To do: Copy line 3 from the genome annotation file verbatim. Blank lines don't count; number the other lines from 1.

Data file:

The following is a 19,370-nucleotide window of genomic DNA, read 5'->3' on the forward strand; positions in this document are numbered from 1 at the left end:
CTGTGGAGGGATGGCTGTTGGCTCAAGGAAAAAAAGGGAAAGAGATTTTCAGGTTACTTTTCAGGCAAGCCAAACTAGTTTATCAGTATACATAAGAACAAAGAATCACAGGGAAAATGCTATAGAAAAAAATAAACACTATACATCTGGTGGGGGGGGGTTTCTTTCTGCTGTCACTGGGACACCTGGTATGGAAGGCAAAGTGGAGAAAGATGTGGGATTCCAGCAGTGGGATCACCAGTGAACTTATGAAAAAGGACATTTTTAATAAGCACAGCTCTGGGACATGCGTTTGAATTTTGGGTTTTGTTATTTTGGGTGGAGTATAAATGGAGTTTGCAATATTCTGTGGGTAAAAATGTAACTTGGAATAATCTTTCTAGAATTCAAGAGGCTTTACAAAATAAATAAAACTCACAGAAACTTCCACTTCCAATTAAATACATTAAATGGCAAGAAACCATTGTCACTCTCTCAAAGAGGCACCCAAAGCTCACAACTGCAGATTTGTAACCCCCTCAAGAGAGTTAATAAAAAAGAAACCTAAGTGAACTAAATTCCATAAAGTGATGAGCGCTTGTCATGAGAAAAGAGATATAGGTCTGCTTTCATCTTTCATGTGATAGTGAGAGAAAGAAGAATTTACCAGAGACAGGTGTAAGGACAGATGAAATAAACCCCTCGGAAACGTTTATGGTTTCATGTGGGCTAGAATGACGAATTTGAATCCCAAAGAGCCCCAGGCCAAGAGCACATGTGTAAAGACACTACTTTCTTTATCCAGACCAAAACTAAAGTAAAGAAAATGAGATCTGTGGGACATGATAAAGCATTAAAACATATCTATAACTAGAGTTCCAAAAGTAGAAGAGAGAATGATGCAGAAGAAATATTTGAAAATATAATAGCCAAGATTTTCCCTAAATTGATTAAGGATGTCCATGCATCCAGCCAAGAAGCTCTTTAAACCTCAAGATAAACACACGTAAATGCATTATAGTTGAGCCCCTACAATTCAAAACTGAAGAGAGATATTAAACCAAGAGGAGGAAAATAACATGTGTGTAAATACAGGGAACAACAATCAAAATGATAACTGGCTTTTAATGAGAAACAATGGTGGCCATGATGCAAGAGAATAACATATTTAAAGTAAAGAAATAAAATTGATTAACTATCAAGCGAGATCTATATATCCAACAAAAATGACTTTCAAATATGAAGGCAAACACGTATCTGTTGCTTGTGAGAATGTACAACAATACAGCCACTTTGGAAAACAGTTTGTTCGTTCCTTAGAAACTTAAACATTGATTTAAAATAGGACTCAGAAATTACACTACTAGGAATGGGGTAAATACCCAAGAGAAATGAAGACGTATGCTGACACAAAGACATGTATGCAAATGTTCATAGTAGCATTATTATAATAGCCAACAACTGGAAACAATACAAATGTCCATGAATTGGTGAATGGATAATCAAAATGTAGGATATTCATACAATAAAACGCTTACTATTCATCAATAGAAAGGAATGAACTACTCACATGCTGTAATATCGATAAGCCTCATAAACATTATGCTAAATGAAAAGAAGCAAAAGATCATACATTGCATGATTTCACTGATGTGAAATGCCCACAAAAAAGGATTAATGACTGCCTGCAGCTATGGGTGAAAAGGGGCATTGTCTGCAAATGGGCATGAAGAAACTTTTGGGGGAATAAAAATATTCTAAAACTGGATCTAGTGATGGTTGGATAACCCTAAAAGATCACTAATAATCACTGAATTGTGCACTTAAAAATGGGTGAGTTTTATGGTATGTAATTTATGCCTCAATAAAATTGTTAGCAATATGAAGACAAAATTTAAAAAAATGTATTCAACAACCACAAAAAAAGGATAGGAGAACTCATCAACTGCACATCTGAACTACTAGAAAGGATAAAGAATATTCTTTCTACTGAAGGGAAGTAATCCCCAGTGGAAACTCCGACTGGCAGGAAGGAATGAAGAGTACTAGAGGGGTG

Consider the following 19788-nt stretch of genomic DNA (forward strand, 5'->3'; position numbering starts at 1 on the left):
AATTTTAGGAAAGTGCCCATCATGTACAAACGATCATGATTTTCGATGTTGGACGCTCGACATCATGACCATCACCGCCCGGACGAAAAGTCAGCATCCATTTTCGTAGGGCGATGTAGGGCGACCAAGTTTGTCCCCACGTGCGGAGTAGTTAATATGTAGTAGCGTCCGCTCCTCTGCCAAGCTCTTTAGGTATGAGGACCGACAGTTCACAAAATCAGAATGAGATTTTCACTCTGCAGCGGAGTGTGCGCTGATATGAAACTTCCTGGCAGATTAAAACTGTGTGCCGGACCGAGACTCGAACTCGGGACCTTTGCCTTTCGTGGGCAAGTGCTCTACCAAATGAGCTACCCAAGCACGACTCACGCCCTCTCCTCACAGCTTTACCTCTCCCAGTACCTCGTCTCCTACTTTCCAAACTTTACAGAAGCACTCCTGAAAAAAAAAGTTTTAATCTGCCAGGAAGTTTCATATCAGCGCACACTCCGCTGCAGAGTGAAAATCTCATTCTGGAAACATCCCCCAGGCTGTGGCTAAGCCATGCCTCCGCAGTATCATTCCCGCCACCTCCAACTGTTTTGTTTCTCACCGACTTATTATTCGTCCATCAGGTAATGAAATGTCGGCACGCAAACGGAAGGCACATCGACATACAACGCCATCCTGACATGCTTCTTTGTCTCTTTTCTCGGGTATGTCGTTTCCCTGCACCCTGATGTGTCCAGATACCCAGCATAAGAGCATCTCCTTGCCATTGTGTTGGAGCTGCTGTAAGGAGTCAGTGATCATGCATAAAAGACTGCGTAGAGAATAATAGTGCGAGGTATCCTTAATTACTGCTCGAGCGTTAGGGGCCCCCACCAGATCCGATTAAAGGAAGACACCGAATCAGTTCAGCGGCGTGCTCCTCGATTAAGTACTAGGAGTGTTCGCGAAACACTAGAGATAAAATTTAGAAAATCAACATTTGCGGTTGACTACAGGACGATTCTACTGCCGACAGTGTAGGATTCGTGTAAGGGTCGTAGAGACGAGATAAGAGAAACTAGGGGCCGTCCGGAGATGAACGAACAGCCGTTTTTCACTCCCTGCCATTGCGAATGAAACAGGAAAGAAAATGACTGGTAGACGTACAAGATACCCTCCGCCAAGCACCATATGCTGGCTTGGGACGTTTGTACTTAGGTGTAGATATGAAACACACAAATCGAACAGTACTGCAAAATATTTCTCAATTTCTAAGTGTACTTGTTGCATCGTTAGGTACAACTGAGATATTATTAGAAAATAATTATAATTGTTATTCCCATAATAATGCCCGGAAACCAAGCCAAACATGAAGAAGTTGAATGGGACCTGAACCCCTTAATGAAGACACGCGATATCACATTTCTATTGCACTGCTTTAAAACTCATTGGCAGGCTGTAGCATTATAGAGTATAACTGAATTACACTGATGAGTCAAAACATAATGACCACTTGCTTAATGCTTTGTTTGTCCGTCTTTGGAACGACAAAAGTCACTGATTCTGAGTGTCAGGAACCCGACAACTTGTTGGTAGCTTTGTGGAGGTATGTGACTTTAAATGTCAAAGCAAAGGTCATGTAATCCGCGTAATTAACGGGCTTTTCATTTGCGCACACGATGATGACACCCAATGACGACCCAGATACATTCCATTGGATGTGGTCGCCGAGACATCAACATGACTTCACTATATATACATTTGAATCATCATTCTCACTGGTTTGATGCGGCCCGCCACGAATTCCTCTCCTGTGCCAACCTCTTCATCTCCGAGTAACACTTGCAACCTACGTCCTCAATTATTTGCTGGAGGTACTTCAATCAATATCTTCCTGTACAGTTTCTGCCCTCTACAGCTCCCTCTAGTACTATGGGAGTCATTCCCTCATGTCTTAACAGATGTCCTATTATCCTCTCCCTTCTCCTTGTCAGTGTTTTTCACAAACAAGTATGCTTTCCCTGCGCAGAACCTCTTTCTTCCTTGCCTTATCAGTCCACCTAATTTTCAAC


Consider the following 19788-nt stretch of genomic DNA (forward strand, 5'->3'; position numbering starts at 1 on the left):